“Ashemart” rules deny citizens’ right to be heard

Bill Branyon’s [Jan. 5] commentary, “Welcome to Ashemart” thrashes on a denial of citizen rights that is not new to Asheville. Asheville City Council seems to be embarked on a systematic policy to deny redress to the people who elected it. Last fall, City Council voted to adopt the “Sustainable Development” amendment to the Unified Development Ordinance. The stated objective of that amendment was to promote affordable housing, a laudable goal. Whether it will actually achieve that goal is yet to be seen. With only planning staff approval, the change would allow construction of up to 70 apartment units with no public hearings.

Granted, the Sustainable Development amendment was significantly modified when it passed through the Planning and Zoning Commission. As a layman with one major objection (emphasis on “major”), I was pleased with the result. Denying the public the opportunity to be heard before elected officials on these matters robs citizens of a basic constitutional right. It is unclear why a Council, most of whom call themselves “progressives,” chose to curb a basic right of the people it serves. It is speculation, but had the Sustainable Development amendment allowed for open, public discussion, one of two things would have happened: Despite the restrictions the amendment placed on the development it authorizes, every NIMBY in Asheville would show up at public hearings that would last well into the night; or nobody would show up at all, and the projects would be approved with no controversy.

In the first case, Council would be required to once again endure an uncomfortable truth — democracy is messy. In the second, Asheville would have the opportunity to allow for development of a much-needed segment of the housing market. But it seems that a majority of Council thought the opportunity for affordable housing trumped the constitutional right of the people to redress grievances before their elected officials.

The means justified the ends. Quick-and-dirty is better than slow-and-deliberate. That’s a dangerous path.

The public seemed generally unconcerned about this infringement on its rights. At the first reading and vote on the Sustainable Development amendment, not more than a dozen people on both sides of the issue were in attendance. Given our historic voter turnout and other indices of public participation both here in Asheville and nationwide, I suppose that should not have been surprising. However, the result of this apparent apathy is that we are passively watching our hard-won democracy slip through our fingers like dry sand. We seem to be quite content to let “Big Brother” decide our fate, whether Big Brother stands to the right or left.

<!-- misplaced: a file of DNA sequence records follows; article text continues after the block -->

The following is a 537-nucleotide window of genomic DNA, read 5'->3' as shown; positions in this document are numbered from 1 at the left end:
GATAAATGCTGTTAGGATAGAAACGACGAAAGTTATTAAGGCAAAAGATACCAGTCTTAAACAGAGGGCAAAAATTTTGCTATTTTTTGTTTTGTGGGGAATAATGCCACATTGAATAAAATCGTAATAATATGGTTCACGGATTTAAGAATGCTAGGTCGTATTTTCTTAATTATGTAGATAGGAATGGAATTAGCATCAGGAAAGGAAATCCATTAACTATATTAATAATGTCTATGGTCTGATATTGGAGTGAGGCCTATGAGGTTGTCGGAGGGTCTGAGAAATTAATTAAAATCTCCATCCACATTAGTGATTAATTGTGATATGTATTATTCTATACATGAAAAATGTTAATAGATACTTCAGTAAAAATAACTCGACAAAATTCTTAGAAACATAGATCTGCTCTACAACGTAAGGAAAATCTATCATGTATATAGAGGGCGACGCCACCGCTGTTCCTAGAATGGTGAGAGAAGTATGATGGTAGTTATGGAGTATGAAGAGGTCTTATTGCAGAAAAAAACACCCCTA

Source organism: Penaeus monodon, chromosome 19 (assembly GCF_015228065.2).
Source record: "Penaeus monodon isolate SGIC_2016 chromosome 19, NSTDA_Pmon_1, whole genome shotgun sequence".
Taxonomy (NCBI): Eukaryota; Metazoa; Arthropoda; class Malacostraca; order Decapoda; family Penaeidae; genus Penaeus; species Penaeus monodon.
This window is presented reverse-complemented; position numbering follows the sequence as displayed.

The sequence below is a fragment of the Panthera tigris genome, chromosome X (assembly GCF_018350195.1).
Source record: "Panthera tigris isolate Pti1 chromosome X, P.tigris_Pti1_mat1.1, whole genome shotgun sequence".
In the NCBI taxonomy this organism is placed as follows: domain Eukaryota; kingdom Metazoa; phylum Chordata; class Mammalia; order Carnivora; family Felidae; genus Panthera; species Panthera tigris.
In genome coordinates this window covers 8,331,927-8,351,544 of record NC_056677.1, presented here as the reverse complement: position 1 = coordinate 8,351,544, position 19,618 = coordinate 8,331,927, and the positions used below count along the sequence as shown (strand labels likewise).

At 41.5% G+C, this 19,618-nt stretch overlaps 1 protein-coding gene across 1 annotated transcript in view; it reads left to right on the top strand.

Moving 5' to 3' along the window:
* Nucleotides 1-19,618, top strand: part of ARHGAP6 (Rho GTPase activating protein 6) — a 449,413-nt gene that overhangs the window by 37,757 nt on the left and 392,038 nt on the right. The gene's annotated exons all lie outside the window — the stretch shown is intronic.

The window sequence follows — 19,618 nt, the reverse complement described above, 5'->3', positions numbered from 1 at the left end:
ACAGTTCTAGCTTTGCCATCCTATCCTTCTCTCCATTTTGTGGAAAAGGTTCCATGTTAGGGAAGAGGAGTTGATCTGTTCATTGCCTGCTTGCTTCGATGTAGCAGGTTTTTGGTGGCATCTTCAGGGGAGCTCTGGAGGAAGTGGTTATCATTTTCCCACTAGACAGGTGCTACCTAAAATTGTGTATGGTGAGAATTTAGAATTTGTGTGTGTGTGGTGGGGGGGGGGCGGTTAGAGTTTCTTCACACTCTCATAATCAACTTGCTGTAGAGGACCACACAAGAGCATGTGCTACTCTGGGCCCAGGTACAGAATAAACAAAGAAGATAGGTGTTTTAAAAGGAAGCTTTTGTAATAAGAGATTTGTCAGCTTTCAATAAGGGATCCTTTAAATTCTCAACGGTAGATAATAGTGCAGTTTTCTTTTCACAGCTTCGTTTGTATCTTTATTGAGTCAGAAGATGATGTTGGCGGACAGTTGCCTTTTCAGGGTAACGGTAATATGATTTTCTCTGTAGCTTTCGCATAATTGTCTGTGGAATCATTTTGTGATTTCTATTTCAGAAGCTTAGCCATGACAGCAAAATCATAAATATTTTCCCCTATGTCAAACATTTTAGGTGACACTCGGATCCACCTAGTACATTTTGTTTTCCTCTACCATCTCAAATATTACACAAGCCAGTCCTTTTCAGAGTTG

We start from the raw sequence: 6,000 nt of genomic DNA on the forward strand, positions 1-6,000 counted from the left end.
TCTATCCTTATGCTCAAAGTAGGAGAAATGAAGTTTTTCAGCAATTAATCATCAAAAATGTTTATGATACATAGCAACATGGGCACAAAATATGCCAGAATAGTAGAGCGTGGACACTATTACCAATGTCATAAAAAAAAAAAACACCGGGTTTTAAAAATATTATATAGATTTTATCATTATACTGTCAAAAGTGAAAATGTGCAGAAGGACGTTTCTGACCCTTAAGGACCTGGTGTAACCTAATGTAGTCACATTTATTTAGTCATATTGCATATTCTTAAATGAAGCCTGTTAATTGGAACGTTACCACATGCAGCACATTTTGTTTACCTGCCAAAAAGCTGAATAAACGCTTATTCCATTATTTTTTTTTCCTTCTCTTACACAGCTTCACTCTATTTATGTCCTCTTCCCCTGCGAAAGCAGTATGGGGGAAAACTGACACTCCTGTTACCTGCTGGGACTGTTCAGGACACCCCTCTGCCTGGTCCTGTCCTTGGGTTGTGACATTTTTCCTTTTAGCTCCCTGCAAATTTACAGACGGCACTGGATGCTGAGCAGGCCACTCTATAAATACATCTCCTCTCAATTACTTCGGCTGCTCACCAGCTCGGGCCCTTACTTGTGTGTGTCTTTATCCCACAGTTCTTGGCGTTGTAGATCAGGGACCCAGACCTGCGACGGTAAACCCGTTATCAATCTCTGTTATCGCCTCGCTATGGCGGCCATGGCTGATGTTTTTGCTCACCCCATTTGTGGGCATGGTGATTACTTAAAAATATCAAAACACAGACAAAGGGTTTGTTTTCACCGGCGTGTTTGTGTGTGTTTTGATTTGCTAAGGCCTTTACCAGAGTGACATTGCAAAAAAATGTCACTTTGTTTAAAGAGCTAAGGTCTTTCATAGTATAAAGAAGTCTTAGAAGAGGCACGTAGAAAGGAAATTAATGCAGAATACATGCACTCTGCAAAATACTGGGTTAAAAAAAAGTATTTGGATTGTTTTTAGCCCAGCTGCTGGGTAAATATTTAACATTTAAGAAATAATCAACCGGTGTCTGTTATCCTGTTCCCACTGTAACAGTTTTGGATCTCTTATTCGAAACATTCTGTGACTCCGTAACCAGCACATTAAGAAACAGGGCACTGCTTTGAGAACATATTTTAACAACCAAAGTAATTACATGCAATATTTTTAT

To their credit, Mayor Bellamy and Councilman Davis voted against the amendment on grounds I cited above. Councilman Bothwell voted against on the first reading, but by the second reading he voted to pass the amendment without the requirement for hearings before City Council.

— Mike Lewis

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4 thoughts on ““Ashemart” rules deny citizens’ right to be heard

  1. J

    Mike raises a good question. If you have concerns about a project that is slated for automatic review, just where are you supposed to complain?

    I guess you can post at ScruHoo and see if ol’ Gordy notices.

  2. J

    Just to be gabby, Mike’s letter also demonstrates just why lobbyists are so effective.

    Without public hearings, and public input, how is the public supposed to communicate? Especially when they have jobs and families, they can’t hunt down elected and appointed officials. If they want to he be heard, they can hire someone like a Lou Bisset (former mayor) who has gravitas and insights.

    We abhor lobbyists, but our progressive led city council creates situations for them to thrive.

  3. While I’m largely in sympathy with Mike’s (and many others’) view of the Sustainability Bonus as an incursion into citizens’ right to be heard, the issue isn’t all that simple. (Which is why I changed my vote on the second hearing—though I didn’t need to, since it would have passed anyway. And while I’m mentioning votes, it’s worth noting that both Terry Bellamy and Jan Davis reversed themselves when it came to the vote described in the Ashemart commentary.)

    The problem I faced with the Sustainability Bonus, is both practical and historical. From a practical standpoint, if we hadn’t guaranteed a builder the bonus if certain criteria were met, it amounted to no incentive at all. As things stand, any builder can apply for a zoning variance, face a public hearing, and perhaps get approved. If the condition were the same under a “bonus” plan, what’s the difference?

    And, historically, Asheville has had very pro-development Councils and consequently has had a pro-sprawl zoning plan for years. You can look at the Sustainability Bonus as some kind of back-door, insider deal making, or as a more progressive Council correcting bad zoning in the past. This vote pitted the green agenda I ran on against the transparency I have long advocated. Not an easy choice, but in the end I had to vote for what I deemed to be the most progressive policy choice.

  4. J

    All of Asheville certainly looks forward to your actions that will restore the public comment to the building approval process, Cecil.

    We know that you would never do away with public comment, leaving us silenced, and then walk away.

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